“Strange Fruit” is a song most famously recorded and performed in 1939 by Billie Holiday. The song was written as a poem by Abel Meerpol, a teacher. According to The Norton Anthology of African American Literature, the poem exposed racism in the United States. It shed light on the lynching of African American men in the South. Lynching’s occurred in other regions of the United States, but mainly in the South. “Strange Fruit” is commonly known as a song of social change. As mentioned before, this poem helped to expose racism in the U.S. During this time, many people were fighting for the civil rights of African American that had been stymied by institutionalized racism. Jim Crow laws of the South are an example of institutionalized racism. Jim Crow laws limited the civil rights of African American and deemed them second class citizens. Even during the days of slavery, there were many efforts made that helped to expose the atrocities that occurred against African Americans. This included photographs and written works such as books and newspaper articles.
During the early 20th century, racism against African Americans was exposed via songs that called for a change of societal practices and views. “Southern trees bear a strange fruit, blood on the leaves and blood at the root, black bodies swinging in the southern breeze…” are some of the lyrics of the song “Strange Fruit.” “Here is fruit for the crows to pluck, for the rain to gather, for the wind to suck, for the sun to rot, for the trees to drop, here is a strange and bitter crop” are more lyrics to the same song. Imagining a black body swinging from a tree, it can be viewed as a strange fruit or a bitter crop. Hearing the song performed, makes the lyrics and the meaning more ominous. As mentioned before, Billie Holiday recorded the song in 1939 but almost 25 years later, Nina Simone also recorded the song.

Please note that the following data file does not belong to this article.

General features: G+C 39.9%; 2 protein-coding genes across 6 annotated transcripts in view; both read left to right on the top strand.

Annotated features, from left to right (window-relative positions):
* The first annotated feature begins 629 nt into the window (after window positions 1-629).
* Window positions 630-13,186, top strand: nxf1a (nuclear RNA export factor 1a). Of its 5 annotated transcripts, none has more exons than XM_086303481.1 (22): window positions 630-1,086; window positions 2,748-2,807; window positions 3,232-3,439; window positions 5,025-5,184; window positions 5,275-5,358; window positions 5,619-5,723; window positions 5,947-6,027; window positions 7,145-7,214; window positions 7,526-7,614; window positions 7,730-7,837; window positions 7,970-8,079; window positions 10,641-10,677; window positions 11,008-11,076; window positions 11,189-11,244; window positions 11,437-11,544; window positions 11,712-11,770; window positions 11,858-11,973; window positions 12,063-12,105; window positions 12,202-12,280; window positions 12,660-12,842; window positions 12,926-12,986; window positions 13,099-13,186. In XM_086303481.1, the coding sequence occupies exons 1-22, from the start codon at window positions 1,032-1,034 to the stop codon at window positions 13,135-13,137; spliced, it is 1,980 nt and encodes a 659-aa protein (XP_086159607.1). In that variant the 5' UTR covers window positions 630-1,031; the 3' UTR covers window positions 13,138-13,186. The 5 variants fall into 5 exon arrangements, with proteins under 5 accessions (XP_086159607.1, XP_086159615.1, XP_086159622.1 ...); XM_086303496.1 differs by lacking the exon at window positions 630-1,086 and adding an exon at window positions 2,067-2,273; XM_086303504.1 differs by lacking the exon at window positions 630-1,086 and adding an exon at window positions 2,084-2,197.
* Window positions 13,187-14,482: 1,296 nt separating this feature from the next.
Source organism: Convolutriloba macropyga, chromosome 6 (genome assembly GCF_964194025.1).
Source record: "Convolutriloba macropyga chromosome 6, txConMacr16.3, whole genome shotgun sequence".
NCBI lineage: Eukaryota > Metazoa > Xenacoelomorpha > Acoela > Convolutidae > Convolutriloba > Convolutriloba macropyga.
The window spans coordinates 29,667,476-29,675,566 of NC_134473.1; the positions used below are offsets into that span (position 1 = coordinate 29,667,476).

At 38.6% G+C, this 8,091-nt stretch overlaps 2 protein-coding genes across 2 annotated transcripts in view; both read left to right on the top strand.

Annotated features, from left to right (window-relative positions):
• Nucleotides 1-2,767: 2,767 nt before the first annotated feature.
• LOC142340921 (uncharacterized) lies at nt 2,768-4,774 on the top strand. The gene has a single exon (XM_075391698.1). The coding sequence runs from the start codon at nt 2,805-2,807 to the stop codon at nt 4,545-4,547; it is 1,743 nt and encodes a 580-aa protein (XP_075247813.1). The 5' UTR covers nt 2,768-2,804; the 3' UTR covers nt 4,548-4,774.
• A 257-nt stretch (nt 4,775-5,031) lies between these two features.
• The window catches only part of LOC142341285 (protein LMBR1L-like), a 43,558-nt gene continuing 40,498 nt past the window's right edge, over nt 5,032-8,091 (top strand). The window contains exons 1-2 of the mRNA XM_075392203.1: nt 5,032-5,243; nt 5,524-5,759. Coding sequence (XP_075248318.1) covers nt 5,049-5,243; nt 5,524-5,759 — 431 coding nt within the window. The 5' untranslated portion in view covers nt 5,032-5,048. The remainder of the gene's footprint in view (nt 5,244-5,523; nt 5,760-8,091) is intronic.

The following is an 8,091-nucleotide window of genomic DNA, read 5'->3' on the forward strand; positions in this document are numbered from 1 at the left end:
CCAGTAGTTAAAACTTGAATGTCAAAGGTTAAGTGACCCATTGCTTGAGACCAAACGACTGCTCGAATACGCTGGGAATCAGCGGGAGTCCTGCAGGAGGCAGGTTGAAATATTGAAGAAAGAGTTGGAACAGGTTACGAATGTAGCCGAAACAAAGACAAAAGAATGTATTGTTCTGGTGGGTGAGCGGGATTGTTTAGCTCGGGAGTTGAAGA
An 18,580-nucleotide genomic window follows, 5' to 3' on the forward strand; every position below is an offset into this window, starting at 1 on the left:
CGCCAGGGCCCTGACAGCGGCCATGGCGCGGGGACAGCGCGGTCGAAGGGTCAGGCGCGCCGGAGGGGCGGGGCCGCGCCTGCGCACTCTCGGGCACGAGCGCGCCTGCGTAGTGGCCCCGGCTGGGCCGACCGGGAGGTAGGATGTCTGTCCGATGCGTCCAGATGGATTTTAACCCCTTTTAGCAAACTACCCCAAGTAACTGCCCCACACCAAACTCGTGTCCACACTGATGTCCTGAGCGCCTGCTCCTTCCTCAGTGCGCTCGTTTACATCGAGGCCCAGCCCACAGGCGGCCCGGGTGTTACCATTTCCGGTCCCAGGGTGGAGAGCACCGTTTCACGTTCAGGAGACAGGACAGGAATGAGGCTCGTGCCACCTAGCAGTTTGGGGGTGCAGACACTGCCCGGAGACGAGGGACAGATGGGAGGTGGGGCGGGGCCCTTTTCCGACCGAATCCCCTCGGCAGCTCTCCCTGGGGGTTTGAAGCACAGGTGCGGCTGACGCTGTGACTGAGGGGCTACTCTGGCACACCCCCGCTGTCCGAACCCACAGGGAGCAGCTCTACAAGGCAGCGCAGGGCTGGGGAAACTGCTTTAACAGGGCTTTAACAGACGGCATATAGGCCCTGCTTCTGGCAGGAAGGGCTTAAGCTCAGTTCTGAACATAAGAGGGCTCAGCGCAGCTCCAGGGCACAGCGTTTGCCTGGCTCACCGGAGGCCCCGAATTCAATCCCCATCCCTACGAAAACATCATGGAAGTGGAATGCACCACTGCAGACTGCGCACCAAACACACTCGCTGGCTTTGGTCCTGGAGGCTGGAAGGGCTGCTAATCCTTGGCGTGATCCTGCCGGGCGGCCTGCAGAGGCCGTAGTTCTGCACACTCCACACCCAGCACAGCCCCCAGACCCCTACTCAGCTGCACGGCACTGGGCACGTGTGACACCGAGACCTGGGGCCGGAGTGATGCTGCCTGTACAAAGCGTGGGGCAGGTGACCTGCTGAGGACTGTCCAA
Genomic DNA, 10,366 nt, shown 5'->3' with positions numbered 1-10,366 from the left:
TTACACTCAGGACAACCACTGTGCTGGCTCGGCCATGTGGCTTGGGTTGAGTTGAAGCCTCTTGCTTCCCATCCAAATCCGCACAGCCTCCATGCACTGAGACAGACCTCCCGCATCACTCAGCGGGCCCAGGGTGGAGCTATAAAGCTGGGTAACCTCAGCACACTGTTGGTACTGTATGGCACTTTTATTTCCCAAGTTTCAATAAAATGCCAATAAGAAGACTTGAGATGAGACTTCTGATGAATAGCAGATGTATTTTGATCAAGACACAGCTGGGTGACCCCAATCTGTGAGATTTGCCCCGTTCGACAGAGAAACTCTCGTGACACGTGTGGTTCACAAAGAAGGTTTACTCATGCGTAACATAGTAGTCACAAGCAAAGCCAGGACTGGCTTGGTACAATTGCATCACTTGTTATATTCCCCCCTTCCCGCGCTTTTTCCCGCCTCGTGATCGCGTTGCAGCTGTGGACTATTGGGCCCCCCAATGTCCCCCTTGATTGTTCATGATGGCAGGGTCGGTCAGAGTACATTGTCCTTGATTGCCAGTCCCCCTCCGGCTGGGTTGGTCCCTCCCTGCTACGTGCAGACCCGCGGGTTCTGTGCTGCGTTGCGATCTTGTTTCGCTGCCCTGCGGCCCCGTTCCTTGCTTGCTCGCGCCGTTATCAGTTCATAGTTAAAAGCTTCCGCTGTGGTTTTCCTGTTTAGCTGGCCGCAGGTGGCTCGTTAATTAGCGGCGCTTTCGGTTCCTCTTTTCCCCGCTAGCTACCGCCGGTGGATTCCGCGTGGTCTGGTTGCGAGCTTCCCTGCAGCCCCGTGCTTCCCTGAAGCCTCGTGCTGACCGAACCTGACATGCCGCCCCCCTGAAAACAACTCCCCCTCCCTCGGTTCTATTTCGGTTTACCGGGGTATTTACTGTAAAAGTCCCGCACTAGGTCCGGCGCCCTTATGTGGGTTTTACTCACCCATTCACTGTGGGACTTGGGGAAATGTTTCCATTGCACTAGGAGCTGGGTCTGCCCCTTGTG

Concerning the sub-genre social change music, there are many songs written and performed that exposes the way of life for African Americans. This includes “The Revolution will not be televised” recorded by Gil Scott-Heron in 1970 and “The Message” recorded by Grandmaster Flash and the Furious Five in 1982. Both these songs are considered important to the evolution of African American vernacular because just like “Strange Fruit” it exposed the racism, prejudices and discrimination that African Americans were subjected to and how it affected their lives. Both the songs “Go down Moses” and “Strange Fruit” have an abundance of differences as was mentioned. However they differ in setting or time, meaning and cultural impact. Spirituals were originally sung during the times of slavery, during the 18th and 19th century. They were seen as a reverence to the Christian religion while at the same time, they were also seen as a yearning for freedom from the bondages of slavery. Spirituals developed into gospel songs which are a main staple of the black church in the United States.
“Strange Fruit” was written, recorded and performed during the 19th century. And although slavery had been abolished for maybe 80 years, African Americans still dealt with prejudices, racism and discrimination. These social change songs were developed to expose those prejudices. The lyrics of “Strange Fruit” mention the “black bodies swinging… from the poplar trees.” Unlike spirituals, social change had no ambiguous meaning. It meant to directly display the ugliness of what was going on at the time. One more similarity that should be mentioned which highlight the uniqueness concerning African American vernacular in the way in which both these songs were sung. The tone in which Paul Robeson performs “Go down Moses’ is similar to the way Billie Holiday and Nina Simone performed “Strange Fruit.” You can see, hear, and feel the soul, essence, pain, and significance of both songs when they were performed. That sense of soul is the one unique component of African American vernacular that sets us apart from all the others.